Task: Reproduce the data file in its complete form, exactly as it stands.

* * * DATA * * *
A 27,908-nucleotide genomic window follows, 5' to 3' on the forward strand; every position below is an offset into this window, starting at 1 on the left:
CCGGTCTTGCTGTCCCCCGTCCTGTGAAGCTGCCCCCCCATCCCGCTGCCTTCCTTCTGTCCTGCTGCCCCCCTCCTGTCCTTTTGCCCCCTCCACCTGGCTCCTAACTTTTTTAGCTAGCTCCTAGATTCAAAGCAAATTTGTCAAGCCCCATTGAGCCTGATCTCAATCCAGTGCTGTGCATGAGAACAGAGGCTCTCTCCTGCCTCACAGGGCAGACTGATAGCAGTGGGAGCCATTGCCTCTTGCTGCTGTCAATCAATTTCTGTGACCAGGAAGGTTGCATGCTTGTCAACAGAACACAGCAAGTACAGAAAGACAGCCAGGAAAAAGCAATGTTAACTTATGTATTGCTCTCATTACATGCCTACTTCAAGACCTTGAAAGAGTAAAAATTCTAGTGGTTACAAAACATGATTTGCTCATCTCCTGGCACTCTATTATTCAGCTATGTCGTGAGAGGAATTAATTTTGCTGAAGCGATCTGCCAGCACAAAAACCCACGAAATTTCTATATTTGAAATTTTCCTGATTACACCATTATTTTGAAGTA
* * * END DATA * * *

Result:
A 27,908-nucleotide genomic window follows, 5' to 3' on the forward strand; every position below is an offset into this window, starting at 1 on the left:
CCGGTCTTGCTGTCCCCCGTCCTGTGAAGCTGCCCCCCCATCCCGCTGCCTTCCTTCTGTCCTGCTGCCCCCCTCCTGTCCTTTTGCCCCCTCCACCTGGCTCCTAACTTTTTTAGCTAGCTCCTAGATTCAAAGCAAATTTGTCAAGCCCCATTGAGCCTGATCTCAATCCAGTGCTGTGCATGAGAACAGAGGCTCTCTCCTGCCTCACAGGGCAGACTGATAGCAGTGGGAGCCATTGCCTCTTGCTGCTGTCAATCAATTTCTGTGACCAGGAAGGTTGCATGCTTGTCAACAGAACACAGCAAGTACAGAAAGACAGCCAGGAAAAAGCAATGTTAACTTATGTATTGCTCTCATTACATGCCTACTTCAAGACCTTGAAAGAGTAAAAATTCTAGTGGTTACAAAACATGATTTGCTCATCTCCTGGCACTCTATTATTCAGCTATGTCGTGAGAGGAATTAATTTTGCTGAAGCGATCTGCCAGCACAAAAACCCACGAAATTTCTATATTTGAAATTTTCCTGATTACACCATTATTTTGAAGTA